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October 4, 2011
We’ve discussed the notion of cheating several times here at the University of Venus, its ramifications,
October 4, 2011
What will the university be like in 30 years? In 1981 I was 12 years old, growing up in Brookline MA, and spending lots of time in Cambridge where my dad was a professor. We would take the T to Harvard Square after school, go to my Dad's office to beg for some money, stop in at Elsie's for an Elsie's burger, and head to 1001 Plays (located at 1001 Mass Ave).
October 4, 2011
Last week, I riffed on a controversy over a library organization restructuring that led to new positions being created, old positions being eliminated, and a handful of long-time library staff members being out of a job.
October 4, 2011
I just finished James H. Kunstler's novel, World Made by Hand. It's the tale of a small community near the New York - Vermont state line, during a summer some years after civilization (as we know it) has fallen apart. Kunstler doesn't take the Hollywood blockbuster track -- no clear single causes, no huge digital effects (nor the literary equivalents thereof).
October 4, 2011
Accreditation is about as ambiguous a measure as anyone could imagine. Yet, being “accredited” has tremendous value in the academic world. In the United States, it is a benchmark that suggests that a “certain” standard has been met. But that benchmark covers many very different kinds of institutions with different missions, resources, infrastructure, and constituents. We are invariably awarding the same level of validation to apples, oranges, bananas, kumquats, and lingonberries.
October 3, 2011
What if you could predict with confidence which prospective students would succeed in college and which wouldn’t?
October 3, 2011
First we were soccer parents. I used to feel that we were the worst soccer parents in the world — we didn’t own a minivan, for one thing, and we had no real connection to the sport, for another. Our daughter started soccer in kindergarten, in part (if I’m totally honest) because it offered an additional hour or two of care after school once or twice a week. The shift from 9-5 daycare to 9-3 schooling had left us a little unprepared — and soccer helped fill the gap.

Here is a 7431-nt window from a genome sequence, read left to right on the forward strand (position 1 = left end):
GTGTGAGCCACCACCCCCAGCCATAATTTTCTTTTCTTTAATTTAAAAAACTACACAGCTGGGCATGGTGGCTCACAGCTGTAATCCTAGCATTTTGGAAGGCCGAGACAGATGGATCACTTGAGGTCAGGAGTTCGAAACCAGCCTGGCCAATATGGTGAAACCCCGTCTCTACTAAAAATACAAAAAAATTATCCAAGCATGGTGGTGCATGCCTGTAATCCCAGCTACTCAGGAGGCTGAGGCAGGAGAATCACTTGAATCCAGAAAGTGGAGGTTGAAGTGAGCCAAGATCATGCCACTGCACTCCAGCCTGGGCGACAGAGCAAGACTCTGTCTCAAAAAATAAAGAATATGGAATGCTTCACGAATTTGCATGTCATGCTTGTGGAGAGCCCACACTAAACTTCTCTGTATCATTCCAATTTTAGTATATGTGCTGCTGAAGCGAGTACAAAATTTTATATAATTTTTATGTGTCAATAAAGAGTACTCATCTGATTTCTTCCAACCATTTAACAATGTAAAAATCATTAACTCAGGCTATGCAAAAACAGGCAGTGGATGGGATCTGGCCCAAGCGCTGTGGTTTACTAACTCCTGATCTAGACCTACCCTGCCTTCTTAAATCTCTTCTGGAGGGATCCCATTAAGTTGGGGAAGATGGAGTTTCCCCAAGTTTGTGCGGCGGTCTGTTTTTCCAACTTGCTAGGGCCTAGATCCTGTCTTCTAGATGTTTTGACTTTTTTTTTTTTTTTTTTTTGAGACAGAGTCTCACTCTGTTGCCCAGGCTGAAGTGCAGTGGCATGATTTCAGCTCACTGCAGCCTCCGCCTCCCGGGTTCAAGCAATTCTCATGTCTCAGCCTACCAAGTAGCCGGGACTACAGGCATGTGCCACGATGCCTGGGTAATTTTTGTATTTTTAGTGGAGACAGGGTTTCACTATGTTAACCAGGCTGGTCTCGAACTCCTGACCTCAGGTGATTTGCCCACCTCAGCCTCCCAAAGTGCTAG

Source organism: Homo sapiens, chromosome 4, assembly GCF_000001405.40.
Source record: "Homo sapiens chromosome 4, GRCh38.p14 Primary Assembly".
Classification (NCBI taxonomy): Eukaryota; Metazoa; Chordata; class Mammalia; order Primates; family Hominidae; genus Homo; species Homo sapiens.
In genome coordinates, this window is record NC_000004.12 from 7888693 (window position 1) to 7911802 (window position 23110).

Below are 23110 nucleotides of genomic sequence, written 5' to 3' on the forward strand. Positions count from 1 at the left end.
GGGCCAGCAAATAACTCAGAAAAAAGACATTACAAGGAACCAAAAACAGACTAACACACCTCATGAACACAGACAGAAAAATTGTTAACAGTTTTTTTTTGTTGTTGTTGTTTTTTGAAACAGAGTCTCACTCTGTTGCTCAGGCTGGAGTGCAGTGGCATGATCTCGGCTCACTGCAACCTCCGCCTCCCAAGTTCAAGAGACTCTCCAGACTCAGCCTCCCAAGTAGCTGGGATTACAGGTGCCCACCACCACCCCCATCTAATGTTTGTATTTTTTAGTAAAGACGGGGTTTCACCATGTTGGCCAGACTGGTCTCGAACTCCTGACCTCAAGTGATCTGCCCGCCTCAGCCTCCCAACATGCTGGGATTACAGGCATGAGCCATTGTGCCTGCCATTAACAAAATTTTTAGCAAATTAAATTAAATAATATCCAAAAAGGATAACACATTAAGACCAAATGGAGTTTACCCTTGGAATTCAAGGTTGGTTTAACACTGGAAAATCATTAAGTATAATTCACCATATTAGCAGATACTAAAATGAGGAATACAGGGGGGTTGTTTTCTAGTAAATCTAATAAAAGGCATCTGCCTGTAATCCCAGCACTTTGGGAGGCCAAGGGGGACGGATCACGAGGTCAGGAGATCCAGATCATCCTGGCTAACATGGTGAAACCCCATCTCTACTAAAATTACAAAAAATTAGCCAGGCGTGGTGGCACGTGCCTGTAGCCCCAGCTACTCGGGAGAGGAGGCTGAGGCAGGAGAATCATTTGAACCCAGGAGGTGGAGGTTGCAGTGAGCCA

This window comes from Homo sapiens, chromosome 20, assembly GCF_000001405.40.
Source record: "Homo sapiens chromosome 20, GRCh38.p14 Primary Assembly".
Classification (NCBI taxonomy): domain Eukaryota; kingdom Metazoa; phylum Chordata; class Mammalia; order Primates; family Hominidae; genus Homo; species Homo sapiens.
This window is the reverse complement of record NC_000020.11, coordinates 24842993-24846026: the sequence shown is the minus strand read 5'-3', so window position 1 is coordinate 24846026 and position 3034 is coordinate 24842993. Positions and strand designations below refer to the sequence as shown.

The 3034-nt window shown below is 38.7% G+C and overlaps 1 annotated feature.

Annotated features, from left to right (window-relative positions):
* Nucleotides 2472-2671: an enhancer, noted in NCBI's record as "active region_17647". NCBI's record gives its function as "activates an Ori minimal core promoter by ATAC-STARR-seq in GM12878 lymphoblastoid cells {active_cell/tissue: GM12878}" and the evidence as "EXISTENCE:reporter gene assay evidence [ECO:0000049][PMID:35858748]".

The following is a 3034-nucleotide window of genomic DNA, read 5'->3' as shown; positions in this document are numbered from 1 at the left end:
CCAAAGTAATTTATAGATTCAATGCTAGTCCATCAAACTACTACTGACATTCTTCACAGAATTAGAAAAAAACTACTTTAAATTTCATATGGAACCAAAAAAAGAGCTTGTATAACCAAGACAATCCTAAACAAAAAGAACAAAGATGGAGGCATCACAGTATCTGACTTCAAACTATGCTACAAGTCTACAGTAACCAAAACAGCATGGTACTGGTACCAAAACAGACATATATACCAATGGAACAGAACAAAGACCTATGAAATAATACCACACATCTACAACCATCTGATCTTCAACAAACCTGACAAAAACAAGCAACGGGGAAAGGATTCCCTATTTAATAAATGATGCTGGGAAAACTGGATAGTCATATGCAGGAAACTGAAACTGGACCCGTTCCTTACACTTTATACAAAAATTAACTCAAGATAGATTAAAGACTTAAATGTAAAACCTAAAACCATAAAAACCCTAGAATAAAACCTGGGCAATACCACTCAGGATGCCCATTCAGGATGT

October 3, 2011
Do you work with colleagues who have chosen to work something less than full-time? Perhaps these colleagues are income packaging, combing paying gigs from multiple sources based on professional interests and a desire to keep a diverse work portfolio. Or maybe they have family commitments and priorities that require flexible or non-standard schedules to fit everything in. Maybe they have other additional interests, and choose to work part-time so they can reserve time and energy to invest in these avocations.
October 3, 2011
When our communications director suggested that I “star” in a jesting video for an event celebrating the College’s 125th anniversary last spring, I was extremely apprehensive. As an undergraduate, I was without question the worst actor in a troupe that included a stray cat, blind in one eye. I did not make a keepsake of the review that described my acting as “wooden,” but I well remember it. It should not have come as a surprise for a reserved, self-conscious English major, not given, in the end, to theatrics.
October 2, 2011
I have been travelling quite a bit in recent months; I attended several conferences and met many new and interesting people. While many of the discussions in the presentation halls have been on the official topics of the conferences; the “unconferences,” the meetings during the coffee breaks and official receptions, have brought up other topics, and more often than not the question of being a women and an academic came up in the discussion.



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